‘Dark Phoenix’ Movie Review: Say goodbye to the X-Men as we know it


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*Minor Spoilers Ahead*

Fox’s “X-Men” saga comes to an end with “Dark Phoenix”. Based on the quintessential comic book run The Dark Phoenix saga, it marks the directorial debut of long-time X-Men franchise Simon Kinberg. The narrative will put the spotlight on Sophie Turner's Jean Grey as she fully transformed into the “Dark Phoenix” teased at the end of “X-Men: Apocalypse.”

‘Dark Phoenix’ Movie Review: Say goodbye to the X-Men
‘Dark Phoenix’ poster/Fox

Aside from Turner, “Dark Phoenix” also sees the return of James McAvoy as Professor X, Michael Fassbender as Magneto, Jennifer Lawrence as Mystique, and Nicholas Hoult's Beast. Newer cast members like Tye Sheridan as Cyclops, Evan Peters as Quicksilver, Alexandra Shipp as Storm and Kodi Smit-McPhee as Nightcrawler, meanwhile, are involved as well.

This will be the final instalment of the “X-Men” franchise that was a major factor in the comic book movie renaissance in the 2000s as the film series is expected to be rebooted under Marvel Studios following Disney’s acquisition of Fox’s TV and movie assets early this year.

‘Dark Phoenix’ Movie Review: Say goodbye to the X-Men
‘Dark Phoenix’ cast/Fox

A not so great start...

“Dark Phoenix” offered Fox a second chance to get the “Dark Phoenix” storyline right after the critically-panned “X-Men: The Last Stand” from 2006 - a film which Kinberg co-wrote. Sadly, the latest fell flat regarding capturing the scale of its source material. To the uninitiated, the project had a tumultuous production with multiple release delays. The whole third act was reshot and got caught in the industry-shaking Disney/Fox sale. Wrapping up a 20-year franchise is hard enough, having to do that in this circumstance is much worse.

All that said, while there’s an amalgamation of factors leading to “Dark Phoenix’s” lackluster final cut, its major problem primarily stems from the lack of build up. The odds were already stacked against the project even before production began. There’s only so much Kinberg can do in two hours to execute the narrative effectively. While Turner does a great job selling the psychological conflict that Jean goes through, it’s difficult to get invested in her story considering this iteration of the character has just debuted not long ago.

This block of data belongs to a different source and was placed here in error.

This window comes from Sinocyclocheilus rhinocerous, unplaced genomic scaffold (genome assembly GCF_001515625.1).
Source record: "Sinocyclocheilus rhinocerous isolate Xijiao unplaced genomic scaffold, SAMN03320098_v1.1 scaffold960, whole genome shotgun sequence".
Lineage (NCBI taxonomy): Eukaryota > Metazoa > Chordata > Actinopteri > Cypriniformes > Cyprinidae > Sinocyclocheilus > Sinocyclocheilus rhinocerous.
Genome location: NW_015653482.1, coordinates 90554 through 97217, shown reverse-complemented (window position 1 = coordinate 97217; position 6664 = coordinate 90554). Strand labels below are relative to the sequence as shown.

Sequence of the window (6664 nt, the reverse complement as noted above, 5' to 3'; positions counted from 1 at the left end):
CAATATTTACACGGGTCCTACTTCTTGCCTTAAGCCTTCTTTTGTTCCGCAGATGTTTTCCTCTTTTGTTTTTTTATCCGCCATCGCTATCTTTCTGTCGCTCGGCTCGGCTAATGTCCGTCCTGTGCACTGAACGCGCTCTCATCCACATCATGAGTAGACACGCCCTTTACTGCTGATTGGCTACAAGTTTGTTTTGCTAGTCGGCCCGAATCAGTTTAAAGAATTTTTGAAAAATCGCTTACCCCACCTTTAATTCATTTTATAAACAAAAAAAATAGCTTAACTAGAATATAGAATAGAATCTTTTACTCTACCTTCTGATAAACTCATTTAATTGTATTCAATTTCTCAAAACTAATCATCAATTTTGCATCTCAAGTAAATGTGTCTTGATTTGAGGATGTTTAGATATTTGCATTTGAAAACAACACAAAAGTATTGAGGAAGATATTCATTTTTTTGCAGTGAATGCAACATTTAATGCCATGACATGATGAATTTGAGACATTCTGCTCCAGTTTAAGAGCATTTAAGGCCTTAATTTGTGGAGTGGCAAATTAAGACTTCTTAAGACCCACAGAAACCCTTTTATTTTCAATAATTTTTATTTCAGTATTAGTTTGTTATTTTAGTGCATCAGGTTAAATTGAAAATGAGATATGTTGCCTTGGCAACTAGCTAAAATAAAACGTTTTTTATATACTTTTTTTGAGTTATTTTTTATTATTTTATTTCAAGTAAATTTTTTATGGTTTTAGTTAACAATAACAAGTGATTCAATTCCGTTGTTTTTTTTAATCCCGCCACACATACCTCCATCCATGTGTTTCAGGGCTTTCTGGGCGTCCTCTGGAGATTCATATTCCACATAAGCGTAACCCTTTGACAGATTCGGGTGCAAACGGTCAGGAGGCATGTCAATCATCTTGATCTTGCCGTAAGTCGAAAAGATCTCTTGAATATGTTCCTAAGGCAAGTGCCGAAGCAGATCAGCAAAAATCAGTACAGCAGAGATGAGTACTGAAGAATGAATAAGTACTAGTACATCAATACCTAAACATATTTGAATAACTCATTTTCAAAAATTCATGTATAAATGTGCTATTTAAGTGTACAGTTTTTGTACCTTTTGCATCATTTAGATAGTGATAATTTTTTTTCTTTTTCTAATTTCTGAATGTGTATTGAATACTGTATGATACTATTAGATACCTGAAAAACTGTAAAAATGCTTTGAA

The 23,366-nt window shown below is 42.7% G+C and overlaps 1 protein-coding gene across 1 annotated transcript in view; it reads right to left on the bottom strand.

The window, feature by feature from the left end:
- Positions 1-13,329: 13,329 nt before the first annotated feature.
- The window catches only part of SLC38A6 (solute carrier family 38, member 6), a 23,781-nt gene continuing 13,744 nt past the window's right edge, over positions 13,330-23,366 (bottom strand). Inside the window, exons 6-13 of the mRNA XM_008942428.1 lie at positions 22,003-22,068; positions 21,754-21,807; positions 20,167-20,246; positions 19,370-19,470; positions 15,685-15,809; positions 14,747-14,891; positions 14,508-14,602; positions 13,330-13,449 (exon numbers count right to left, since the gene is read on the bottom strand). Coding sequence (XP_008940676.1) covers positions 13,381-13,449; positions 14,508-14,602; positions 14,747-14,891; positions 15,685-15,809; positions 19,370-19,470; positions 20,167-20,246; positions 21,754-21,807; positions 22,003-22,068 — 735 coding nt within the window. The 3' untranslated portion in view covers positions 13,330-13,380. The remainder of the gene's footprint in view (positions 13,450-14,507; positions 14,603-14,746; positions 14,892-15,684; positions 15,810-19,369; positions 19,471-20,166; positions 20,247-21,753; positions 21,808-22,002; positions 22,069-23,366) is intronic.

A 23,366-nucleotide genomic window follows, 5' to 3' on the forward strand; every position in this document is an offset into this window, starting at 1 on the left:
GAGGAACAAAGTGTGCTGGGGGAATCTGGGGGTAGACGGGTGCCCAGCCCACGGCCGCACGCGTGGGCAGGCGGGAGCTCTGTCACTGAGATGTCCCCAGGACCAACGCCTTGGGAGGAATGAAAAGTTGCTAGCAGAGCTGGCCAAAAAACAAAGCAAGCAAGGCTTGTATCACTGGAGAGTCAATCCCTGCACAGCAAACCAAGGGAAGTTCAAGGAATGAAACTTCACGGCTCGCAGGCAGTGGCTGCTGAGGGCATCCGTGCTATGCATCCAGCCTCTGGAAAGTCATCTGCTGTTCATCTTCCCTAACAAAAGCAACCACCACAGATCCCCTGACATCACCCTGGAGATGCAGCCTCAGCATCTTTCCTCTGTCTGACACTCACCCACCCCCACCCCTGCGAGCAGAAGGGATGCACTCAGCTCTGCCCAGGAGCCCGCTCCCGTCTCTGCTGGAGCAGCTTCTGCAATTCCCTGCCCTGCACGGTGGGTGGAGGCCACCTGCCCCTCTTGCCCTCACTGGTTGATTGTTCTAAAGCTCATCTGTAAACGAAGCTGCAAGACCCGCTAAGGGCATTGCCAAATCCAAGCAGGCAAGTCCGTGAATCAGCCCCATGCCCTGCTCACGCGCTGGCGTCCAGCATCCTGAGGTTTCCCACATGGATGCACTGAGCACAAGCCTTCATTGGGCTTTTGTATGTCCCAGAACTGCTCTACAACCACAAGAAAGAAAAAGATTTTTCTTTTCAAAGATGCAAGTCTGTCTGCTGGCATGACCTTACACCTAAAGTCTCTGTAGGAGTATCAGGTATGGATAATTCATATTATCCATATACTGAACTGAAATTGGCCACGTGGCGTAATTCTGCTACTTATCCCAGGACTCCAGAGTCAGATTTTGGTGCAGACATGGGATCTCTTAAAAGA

So much wasted potential...

This doesn’t mean that they couldn’t have done a better job. In fact, “Dark Phoenix’s” first 20-25 minutes did a great job setting what ideally would’ve been a character-driven narrative. But as it added layers and layers of story, it began to be too complicated to make sense. The movie aimed to be bold as it should be considering its source material, but instead, it ended up pulling punches and just go with the most uninteresting route.

Speaking of performances, it’s important to note that none of “Dark Phoenix’s” flaws can be traced to the ensemble cast. McAvoy and Fassbender, as always, brought their A-games - it’s difficult to see their level of acting skills get swallowed up by the film’s other issues. Lawrence, who had been accused of cashing in on these films actually flexed some of her Oscar-winning acting muscles on her final outing as Mystique. The younger cast showed so much potential in their respective roles. It’s such a shame that it will no longer be realized considering the upcoming reboot. Shipp and McPhee were scene stealers, Sheridan did his version of Scott Summers justice, and Peters was charming as ever playing Quicksilver - although it’s odd how he basically went MIA for most part of the film.

Chastain’s villainous character had no business being in this film- her motivations were so badly established and her acting prowess wasted. “Dark Phoenix” would’ve played out the way it did without her in the mix. Kinberg would have achieved the narrative throughline he wanted in other ways.

‘Dark Phoenix’ Movie Review: Say goodbye to the X-Men
Sophie Turner as Jean Grey and James McAvoy as Professor X in ‘Dark Phoenix’/Fox

Admittedly, “Dark Phoenix” is a decent directorial debut for Kinberg. There were some gorgeous shots peppered throughout the movie that looked like they were directly pulled from a comic book panel and the pacing, for the most part, was okay. Han Zimmer’s music worked well with the movie. But decent doesn’t cut it for a movie that closes out one of the most beloved superhero franchises. The only consolation here is that at least the “X-Men” saga didn’t end with “Apocalypse” which was an infinitely worse movie.

RATING: 6.5 out of 10

Watch full trailer here:


— ALD, The Summit Express


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